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Modular Micro Lego Computer launched

by Mark Tyson on 28 July 2015, 12:20

Tags: Lego Interactive, Intel (NASDAQ:INTC)

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The maker of the Mini Lego Computer has just published details about a cheaper, smaller Micro Lego Computer. True to the spirit of Lego, the new computer offers modular expansion 'bricks' including an external hard disk and a card reader with USB Hub. The guts of the new computer designs are based upon an Intel NUC and you'll be able to purchase machines based upon 5th gen Intel Core i3, i5 and i7 CPUs.

Mike Schropp's Micro Lego Computer measures about 5″ x 5″ x 4″ and is fashioned from Lego bricks to look like an oversized 2x2 brick. This time its not just got a modular appearance, it is modular and expandable in a Lego-fashion. As you can see in the image below Schropp has designed some computer accessories that snap to the computer brick to enhance its abilities. There's a slim stackable 3x2 brick, which is a HDD module, and a full height 2x1 card reader (15 kinds of cards) with USB 3.0 hub brick – in signature Lego blue and red respectively.

As you can see from the specifications chart below, the entry level Micro Lego Computer is priced at $599. It sports an Intel i3-5010U Processor, 4GB of RAM and 120 GB SSD Storage. Next up there is an Intel i5-5250U Processor based version with 8GB of RAM at $729. Then there is the top tier Intel i7-5557U Processor based Micro Lego Computer with 16GB of RAM and Intel Iris 6100 Graphics at $879. A Custom-made version with your choice of parts can also be configured. More case colours and designs are in the pipeline. All versions have a couple of USB 3.0 ports and an audio out port on the front and Mini-HDMI, Mini-Displayport, 2x USB 3.0 Ports, LAN and Power Jack at the rear. They feature wireless connectivity thanks to 802.11ac Wi-Fi and Bluetooth 4.0.

It is notable that Schropp has equipped all these computers with a Noctua Premium Case Fan. The NUCs upon which they are based are fanless designs, according to Liliputing. Lego is a pretty good insulator and there are strategically placed gaps in the case to facilitate airflow.

In a blog post detailing how the Micro Lego Computer was designed Schropp says that a gaming version of the Lego Computer is currently in development. He classifies the above NUC-based micro-computers as suitable for 'mild gaming'.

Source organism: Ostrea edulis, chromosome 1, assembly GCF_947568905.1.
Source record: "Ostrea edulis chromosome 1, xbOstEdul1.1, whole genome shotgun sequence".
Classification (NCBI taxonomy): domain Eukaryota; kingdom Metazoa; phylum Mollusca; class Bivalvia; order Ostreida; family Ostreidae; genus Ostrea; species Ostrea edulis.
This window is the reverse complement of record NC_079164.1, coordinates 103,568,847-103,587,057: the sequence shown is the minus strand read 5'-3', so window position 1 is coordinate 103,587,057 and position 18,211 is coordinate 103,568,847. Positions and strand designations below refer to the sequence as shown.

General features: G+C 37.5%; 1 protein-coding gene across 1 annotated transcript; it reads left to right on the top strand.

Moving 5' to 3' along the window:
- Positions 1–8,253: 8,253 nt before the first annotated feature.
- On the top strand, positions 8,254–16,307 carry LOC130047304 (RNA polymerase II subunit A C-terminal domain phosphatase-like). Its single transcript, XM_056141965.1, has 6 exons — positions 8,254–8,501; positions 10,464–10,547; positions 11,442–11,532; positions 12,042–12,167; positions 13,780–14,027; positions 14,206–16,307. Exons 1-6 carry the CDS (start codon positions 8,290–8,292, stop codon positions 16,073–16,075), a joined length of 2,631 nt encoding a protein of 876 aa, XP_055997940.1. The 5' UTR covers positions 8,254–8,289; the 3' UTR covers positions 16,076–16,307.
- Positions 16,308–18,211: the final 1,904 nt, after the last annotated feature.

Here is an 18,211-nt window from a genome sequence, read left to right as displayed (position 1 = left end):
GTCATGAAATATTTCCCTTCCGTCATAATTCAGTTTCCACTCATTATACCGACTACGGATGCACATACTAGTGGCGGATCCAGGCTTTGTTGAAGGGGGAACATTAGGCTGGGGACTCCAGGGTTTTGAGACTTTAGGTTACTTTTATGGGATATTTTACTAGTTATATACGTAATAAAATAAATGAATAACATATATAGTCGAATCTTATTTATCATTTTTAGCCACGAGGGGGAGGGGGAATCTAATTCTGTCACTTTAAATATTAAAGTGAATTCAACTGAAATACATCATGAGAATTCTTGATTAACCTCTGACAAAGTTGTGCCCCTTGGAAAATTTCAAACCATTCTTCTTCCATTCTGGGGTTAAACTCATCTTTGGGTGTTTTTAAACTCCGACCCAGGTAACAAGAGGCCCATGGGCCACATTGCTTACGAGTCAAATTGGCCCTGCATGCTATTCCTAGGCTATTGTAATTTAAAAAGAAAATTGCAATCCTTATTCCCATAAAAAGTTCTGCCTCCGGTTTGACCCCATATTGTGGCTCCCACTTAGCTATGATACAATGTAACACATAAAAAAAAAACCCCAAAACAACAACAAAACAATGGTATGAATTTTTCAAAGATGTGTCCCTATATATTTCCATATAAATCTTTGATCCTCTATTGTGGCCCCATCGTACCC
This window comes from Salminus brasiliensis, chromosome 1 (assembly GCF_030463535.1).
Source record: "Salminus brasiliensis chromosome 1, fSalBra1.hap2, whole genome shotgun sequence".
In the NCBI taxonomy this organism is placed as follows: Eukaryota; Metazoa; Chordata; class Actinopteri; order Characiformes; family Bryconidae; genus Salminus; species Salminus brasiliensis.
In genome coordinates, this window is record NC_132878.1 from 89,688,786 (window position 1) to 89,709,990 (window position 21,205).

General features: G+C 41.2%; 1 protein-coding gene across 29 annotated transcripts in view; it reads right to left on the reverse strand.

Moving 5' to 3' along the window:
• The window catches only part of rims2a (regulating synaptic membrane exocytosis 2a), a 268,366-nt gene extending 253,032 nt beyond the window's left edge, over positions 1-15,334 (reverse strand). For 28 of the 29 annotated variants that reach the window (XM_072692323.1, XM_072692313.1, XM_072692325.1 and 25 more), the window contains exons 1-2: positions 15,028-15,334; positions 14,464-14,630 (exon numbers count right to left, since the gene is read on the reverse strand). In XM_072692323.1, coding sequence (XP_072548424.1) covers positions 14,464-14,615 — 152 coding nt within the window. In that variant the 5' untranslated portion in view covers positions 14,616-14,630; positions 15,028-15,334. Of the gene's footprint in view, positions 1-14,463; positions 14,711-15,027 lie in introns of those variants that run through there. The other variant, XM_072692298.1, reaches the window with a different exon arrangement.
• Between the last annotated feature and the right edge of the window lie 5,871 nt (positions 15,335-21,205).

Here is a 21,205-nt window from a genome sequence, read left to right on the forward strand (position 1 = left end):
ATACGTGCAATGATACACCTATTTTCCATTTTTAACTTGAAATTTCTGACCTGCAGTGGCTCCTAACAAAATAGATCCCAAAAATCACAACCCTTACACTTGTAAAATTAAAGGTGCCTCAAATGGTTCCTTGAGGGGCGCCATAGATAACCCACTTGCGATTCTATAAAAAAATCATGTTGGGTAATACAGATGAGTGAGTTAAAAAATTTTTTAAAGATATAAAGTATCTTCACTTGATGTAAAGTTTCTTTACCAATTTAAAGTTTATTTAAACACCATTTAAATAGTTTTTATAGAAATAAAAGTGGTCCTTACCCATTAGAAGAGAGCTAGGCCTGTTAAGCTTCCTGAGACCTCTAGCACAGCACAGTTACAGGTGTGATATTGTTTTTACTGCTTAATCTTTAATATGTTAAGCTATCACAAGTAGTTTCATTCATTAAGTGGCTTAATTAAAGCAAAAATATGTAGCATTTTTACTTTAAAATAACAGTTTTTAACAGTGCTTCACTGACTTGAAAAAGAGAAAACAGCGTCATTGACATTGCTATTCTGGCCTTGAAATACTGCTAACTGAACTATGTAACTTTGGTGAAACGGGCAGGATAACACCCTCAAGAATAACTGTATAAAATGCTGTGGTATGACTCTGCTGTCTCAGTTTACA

HEXUS Forums :: 9 Comments

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I was so excited about this… until I saw the pricing. The base model at $599 is presumably based on the NUC5i3RYK which is $280 on Newegg. Add another $79 for m.2 120GB SSD, $25 for 4GB RAM and $30 for the Noctua fan. That leaves $185 for the markup and Lego casing!
Cannot see the point -the cooling will be awful…
I was so excited about this… until I saw the pricing. The base model at $599 is presumably based on the NUC5i3RYK which is $280 on Newegg. Add another $79 for m.2 120GB SSD, $25 for 4GB RAM and $30 for the Noctua fan. That leaves $185 for the markup and Lego casing!

That's pretty close on the pricing, it's roughly $280-300 for the NUC board, it's just depends on when and where you buy them, but that's the range they seem to stay in based on the ones I've purchased. The drive is an M.2 and ranges from $80-85, the memory I've been using has been around $35, and the case fan between $20-30. All together for the computer components that puts me around $415-435. The case is made up of around 350 Lego bricks, which cost about $75 dollars. All together that puts me at about $500 or so in component costs per system. Then I charge about $100 to build, test, and configure the system. I always encourage people to build your own if you've got the time, and are comfortable working with both Lego and computer building. By all means, have at it. :) I offer the built versions for those that are not comfortable with building themselves, or don't have a background in computer building and are not comfortable working with computer components, or setup and configuration of the system thereafter. I build these one by one, with just Lego bricks. I'm sure it could be done cheaper if someone produced plastic molds of the case so it just looked like Lego, or had them manufactured by a company. But my own preference is hand building each system, out of real Lego bricks. I'm definitely more into the one by one, hand built and crafted approach, then mass produced and manufactured.
Cannot see the point -the cooling will be awful…

The cooling is actually quite good. The systems use Broadwell processors, which are 15w TDP for the i3 and i5, and 28w for the i7. The default NUC systems do not use a case fan, they are essentially passively cooled, with only the integrated blower style fan that sits atop the processor. I've added a Noctua fan to the system to make the cooling better than the regular NUC is in default form. With the lower wattage processors, and the addition of the case fan, the cooling is actually quite good, and better than a standard NUC.
Very cool. Makes me want to build one.

And very cool seeing your answers here, totalgeek.